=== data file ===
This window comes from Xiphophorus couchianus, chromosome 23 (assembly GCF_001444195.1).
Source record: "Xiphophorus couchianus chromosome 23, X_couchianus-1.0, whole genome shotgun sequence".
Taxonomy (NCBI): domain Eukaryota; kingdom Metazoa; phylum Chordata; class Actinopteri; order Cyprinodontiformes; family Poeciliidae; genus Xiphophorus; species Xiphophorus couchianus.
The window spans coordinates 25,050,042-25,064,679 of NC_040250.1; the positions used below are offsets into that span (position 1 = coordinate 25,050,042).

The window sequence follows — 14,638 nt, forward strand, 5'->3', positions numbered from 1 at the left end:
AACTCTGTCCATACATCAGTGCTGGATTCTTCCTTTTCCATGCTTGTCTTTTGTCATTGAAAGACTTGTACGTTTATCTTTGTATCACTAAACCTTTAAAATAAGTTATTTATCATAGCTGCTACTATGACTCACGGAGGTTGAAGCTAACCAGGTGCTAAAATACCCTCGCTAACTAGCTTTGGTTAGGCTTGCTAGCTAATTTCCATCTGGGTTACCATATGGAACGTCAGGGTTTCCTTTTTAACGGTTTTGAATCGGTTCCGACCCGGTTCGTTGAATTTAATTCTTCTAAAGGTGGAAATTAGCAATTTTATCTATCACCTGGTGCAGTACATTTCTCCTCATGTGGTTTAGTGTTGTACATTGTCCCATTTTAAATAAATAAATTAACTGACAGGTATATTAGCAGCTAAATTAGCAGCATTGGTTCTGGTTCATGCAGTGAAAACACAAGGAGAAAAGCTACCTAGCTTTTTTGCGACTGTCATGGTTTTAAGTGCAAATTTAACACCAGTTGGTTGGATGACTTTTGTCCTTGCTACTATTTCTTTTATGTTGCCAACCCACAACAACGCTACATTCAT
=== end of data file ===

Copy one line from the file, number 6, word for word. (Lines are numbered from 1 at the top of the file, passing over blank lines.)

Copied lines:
AACTCTGTCCATACATCAGTGCTGGATTCTTCCTTTTCCATGCTTGTCTTTTGTCATTGAAAGACTTGTACGTTTATCTTTGTATCACTAAACCTTTAAAATAAGTTATTTATCATAGCTGCTACTATGACTCACGGAGGTTGAAGCTAACCAGGTGCTAAAATACCCTCGCTAACTAGCTTTGGTTAGGCTTGCTAGCTAATTTCCATCTGGGTTACCATATGGAACGTCAGGGTTTCCTTTTTAACGGTTTTGAATCGGTTCCGACCCGGTTCGTTGAATTTAATTCTTCTAAAGGTGGAAATTAGCAATTTTATCTATCACCTGGTGCAGTACATTTCTCCTCATGTGGTTTAGTGTTGTACATTGTCCCATTTTAAATAAATAAATTAACTGACAGGTATATTAGCAGCTAAATTAGCAGCATTGGTTCTGGTTCATGCAGTGAAAACACAAGGAGAAAAGCTACCTAGCTTTTTTGCGACTGTCATGGTTTTAAGTGCAAATTTAACACCAGTTGGTTGGATGACTTTTGTCCTTGCTACTATTTCTTTTATGTTGCCAACCCACAACAACGCTACATTCAT